Love cooking and gadgets? These small appliances use connected capabilities to help out in the kitchen.

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Your coffee maker might be smarter than you think.

These are CNET’s picks for four of the best small appliances that use connected capabilities to help out in the kitchen.

ChefSteps Joule

CNET rating: 4 stars out of 5 (excellent)

The cost: $199 at chefsteps.com

The good: The Wi-Fi-enabled Joule immersion circulator has an app that will teach you a thing or two about sous vide cooking. The Joule also works with Alexa, Amazon’s digital assistant, to help connect your cooking to the rest of your smart home.

The bad: The lack of controls on the body of the Joule could be irritating if you want to just glance at the immersion circulator to get an update on its status. The integration with Alexa still has some kinks to work out.

The bottom line: The Joule immersion circulator is the right product for the ambitious chef who’s also into smart-home technology.

Crock-Pot WeMo Smart Slow Cooker, $147
Crock-Pot WeMo Smart Slow Cooker, $147

 

Anova Precision Cooker Bluetooth + Wi-Fi

Rating: 4 stars out of 5 (excellent)

The cost: $159 at anovaculinary.com

The good: The easy-to-use Anova Precision Cooker Bluetooth + Wi-Fi keeps a steady water-bath temperature to cook food while helping it retain its moisture. The device is also poised to have expanded connectivity to Apple’s HomeKit in the future, a promising prospect if you’re interested in smart home technology.

The bad: Other than the Wi-Fi, the Anova’s latest precision cooker isn’t much different than its predecessor, the Anova Precision Cooker with Bluetooth. As with other sous vide devices, you still have to properly prep food in plastic bags before you place it in your water bath and sear some items at the end of your cooking time.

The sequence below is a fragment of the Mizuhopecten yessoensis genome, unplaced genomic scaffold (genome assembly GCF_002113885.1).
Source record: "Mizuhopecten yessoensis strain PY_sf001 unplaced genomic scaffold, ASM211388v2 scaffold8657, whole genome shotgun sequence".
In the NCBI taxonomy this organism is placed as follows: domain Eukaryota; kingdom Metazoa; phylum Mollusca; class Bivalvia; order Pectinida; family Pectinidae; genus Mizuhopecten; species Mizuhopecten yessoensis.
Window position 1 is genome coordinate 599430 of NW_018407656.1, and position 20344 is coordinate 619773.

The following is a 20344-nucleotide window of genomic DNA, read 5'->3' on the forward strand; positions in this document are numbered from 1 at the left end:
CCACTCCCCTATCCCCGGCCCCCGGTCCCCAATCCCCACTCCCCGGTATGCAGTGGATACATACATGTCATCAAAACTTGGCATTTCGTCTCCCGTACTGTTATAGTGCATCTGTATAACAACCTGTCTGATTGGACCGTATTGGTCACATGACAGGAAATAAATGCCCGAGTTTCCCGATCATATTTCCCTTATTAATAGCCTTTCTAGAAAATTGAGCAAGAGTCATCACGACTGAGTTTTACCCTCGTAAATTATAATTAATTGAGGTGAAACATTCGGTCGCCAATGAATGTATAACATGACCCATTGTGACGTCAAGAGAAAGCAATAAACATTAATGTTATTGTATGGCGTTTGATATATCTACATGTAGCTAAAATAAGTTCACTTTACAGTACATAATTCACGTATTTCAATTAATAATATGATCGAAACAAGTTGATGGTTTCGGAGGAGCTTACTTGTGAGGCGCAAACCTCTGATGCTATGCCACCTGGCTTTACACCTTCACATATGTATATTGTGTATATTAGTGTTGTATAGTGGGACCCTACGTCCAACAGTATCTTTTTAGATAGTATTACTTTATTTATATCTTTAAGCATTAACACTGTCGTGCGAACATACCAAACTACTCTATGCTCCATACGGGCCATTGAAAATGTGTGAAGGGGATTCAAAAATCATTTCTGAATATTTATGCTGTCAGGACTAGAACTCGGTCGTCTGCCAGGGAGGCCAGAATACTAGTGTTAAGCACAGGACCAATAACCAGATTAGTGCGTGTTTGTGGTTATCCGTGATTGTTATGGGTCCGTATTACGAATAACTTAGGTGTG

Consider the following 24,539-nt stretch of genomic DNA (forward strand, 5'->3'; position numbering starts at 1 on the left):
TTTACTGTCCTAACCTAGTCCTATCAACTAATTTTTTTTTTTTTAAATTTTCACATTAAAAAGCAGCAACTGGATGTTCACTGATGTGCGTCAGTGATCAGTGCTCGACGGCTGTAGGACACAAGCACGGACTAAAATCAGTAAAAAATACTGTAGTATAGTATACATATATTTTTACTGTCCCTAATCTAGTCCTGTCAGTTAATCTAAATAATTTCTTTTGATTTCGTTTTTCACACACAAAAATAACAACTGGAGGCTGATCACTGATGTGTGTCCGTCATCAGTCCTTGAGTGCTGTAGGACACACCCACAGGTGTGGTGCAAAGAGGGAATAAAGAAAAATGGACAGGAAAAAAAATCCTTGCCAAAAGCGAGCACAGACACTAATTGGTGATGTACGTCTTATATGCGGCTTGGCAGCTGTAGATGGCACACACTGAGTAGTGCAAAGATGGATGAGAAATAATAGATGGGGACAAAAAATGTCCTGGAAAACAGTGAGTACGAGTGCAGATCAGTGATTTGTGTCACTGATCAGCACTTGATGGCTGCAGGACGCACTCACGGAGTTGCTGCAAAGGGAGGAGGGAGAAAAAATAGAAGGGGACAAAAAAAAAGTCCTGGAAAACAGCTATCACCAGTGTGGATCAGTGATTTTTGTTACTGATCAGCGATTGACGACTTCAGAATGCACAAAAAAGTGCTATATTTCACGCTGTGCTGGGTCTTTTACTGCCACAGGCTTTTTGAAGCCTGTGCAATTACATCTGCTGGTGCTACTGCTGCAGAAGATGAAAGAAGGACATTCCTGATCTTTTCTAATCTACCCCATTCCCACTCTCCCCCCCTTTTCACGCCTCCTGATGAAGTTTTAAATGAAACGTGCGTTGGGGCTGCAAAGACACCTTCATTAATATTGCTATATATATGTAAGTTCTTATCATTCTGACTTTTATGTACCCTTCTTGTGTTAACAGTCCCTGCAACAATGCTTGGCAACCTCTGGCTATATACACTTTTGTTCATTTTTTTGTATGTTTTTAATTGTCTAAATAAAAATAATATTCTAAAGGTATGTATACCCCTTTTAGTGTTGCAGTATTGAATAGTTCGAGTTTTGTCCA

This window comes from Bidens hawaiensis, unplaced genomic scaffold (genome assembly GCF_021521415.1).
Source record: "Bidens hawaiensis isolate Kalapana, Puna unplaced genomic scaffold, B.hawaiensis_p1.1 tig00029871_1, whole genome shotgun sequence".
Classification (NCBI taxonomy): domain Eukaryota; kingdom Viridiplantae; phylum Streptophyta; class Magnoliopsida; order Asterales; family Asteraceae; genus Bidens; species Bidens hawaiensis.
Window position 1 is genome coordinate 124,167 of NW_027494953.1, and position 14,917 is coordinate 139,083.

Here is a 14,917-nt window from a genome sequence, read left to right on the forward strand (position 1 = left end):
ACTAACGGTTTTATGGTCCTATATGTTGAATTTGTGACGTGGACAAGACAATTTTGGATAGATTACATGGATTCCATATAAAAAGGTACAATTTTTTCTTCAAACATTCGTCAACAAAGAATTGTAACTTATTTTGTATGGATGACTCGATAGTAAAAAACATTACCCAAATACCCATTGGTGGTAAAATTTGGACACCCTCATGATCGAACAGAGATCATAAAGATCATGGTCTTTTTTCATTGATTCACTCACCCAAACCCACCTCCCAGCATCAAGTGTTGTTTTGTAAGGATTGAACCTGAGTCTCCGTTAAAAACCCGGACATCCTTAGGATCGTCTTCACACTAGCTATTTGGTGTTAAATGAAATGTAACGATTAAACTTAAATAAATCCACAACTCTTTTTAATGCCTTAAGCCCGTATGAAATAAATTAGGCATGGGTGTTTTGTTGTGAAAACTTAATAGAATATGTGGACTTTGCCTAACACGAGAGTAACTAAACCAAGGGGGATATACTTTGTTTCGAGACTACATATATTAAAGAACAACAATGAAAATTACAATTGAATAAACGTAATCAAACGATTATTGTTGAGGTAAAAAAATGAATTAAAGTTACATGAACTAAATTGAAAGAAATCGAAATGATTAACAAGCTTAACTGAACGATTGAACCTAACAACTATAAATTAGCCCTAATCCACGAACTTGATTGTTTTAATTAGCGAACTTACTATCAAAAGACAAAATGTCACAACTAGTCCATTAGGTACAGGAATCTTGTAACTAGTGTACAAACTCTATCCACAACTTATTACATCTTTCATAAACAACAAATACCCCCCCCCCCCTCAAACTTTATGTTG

The bottom line: The Anova Wi-Fi makes it easy to sous vide from afar, thanks to a responsive app that the company keeps improving. This is a good product to add to your own kitchen drawer.

Behmor Connected Coffee Brewer

CNET rating: 3.5 stars out of 5 (very good)

The cost: $170 at seattlecoffeegear.com

The good: The Behmor Connected Coffee Brewer makes an excellent an pot of drip coffee and keeps it hot for hours. The coffee maker also links to a mobile app for an outstanding amount of control over the brewing process. Thanks to support for software updates, the appliance has the potential to improve over time.

The bad: Like other machines that heat the water first, the Behmor Connected Coffee Brewer needs more time to brew than its competition. The coffee maker also lacks features found in its predecessor, such as tracking water temperature in real time and manual water release.

The bottom line: The Behmor Connected Coffee Brewer makes great drip and uses its app smarts in clever ways, but compared with ordinary luxury machines, it’s still kind of expensive.

Crock-Pot WeMo Smart Slow Cooker

CNET rating: 3.5 stars out of 5 (very good)

The cost: $147 at amazon.com

The good: You can monitor and adjust the Crock-Pot WeMo Smart Slow Cooker’s timer and heat settings straight from the Belkin WeMo app. It makes a mean pot roast, too.

The bad: This slow cooker can’t tell the difference between a Wi-Fi outage and a power outage, so spotty home Wi-Fi might return frequent error messages and cause you to question whether your food is safe to eat.

The bottom line: If you have a stable home Wi-Fi connection and want more control over your slow-cooked meals, the Crock-Pot WeMo Smart Slow Cooker can give you the on-the-go access you crave. For everyone else, it’s an overpriced slow cooker that makes a hands-off process much more involved.

The following CNET staff contributed to this story: senior editor Brian Bennett, associate editor Andrew Gebhart, associate editor Ashlee Clark Thompson, senior associate editor Megan Wollerton and senior editor Laura K. Cucullu. For more reviews of personal technology products, visit cnet.com.